Descripción de editorial
The Imperial Astrophysical Institute's official position is that, as a planet, Demeter should not exist. In a stellar system far older than Sol's, the lack of metal should have prevented any planet from forming around the weak red sun. But Demeter overcame the odds and the planet and its life survived for billions of years, even after the first human settlers arrived. Now something has happened to catch the eye of the Church Universal.
The Church Universal is the glue that holds the Second Empire together, and their Tawiin, handpicked squads of assassins, are a messy, but necessary part of that. However, on Demeter, the Tawiin forgot their cardinal tenet, "Make No Martyrs." As a result, a rebellion is in full flower on this impossible planet near the galactic core.
At first glance the deck appears stacked against the rebellion. On the Imperial side is the infamous General Amatos of the bloody Kelevian skirmishes. Amatos came prepared with battlecruisers, flitter gunships, hovertanks, and several battalions of Imperial Marines, all of which deployed in an indecent hurry, even before the rebellion started. The Imperial forces, the Imps, have the numbers and the technology, but for some reason the Butcher of Kelev seems to be pulling his punches.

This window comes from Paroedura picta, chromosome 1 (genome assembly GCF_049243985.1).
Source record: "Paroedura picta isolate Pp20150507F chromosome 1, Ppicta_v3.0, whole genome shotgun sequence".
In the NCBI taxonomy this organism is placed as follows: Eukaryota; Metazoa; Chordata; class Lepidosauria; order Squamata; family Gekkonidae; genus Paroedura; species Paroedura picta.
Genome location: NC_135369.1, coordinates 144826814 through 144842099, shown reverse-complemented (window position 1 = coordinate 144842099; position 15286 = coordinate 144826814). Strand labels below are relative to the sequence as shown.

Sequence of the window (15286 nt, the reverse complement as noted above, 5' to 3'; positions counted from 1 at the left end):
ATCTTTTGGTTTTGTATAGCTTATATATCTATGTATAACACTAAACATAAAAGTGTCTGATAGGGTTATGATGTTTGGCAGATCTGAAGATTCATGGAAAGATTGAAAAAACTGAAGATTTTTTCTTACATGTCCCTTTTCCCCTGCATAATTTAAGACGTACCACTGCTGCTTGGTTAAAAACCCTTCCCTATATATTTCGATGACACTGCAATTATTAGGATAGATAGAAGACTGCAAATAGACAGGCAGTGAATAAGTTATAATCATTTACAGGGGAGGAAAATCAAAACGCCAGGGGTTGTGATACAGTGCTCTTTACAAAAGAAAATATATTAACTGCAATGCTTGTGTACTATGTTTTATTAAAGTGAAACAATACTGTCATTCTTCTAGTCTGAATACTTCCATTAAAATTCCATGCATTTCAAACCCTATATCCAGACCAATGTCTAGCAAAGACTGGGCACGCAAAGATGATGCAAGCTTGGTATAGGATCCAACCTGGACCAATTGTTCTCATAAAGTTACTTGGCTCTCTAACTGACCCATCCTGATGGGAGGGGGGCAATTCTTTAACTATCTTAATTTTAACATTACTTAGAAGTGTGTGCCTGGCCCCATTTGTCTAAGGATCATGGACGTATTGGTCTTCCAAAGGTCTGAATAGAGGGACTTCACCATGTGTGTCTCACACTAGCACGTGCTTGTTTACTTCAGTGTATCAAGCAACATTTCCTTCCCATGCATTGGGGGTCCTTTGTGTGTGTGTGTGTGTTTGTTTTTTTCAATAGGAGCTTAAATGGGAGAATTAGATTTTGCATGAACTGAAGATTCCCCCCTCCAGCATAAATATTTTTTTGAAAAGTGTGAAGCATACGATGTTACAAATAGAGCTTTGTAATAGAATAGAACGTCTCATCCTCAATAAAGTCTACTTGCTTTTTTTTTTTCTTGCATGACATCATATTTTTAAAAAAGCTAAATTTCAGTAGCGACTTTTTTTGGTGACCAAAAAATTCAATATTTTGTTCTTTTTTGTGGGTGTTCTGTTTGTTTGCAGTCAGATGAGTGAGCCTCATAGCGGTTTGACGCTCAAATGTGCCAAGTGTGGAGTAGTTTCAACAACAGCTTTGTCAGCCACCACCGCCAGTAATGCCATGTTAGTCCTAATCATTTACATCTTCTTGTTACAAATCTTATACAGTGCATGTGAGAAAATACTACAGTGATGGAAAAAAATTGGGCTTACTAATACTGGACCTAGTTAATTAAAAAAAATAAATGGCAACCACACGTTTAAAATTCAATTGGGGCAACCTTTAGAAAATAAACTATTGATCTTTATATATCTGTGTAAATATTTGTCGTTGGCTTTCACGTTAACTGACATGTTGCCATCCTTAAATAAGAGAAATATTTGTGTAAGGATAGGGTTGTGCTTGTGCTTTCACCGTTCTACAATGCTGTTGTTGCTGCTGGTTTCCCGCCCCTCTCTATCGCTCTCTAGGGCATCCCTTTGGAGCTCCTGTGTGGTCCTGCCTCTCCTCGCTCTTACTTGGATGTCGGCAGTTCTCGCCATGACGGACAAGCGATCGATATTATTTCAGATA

Meanwhile, the rebellious settlers, their backs to the planet, are fighting for survival. But how do you fight without enough metal even for bullets? Much to the annoyance of the Imps, both the rebels and the planet itself seem to have some ideas along that line. But nobody, Imp or rebel, seems to have the answer to the biggest question of all. Just what did a group of archaeologists discover that was so important that they were killed and a rebellion provoked to cover it up?
Metallicity is the second book of the Eichi Testaments, delving deeper into the questions raised in Make No Martyrs. Questions such as how do you hold a galaxy-spanning civilization together, what makes someone a human, what price does genetic purity demand, and what role do worms really play in surgery?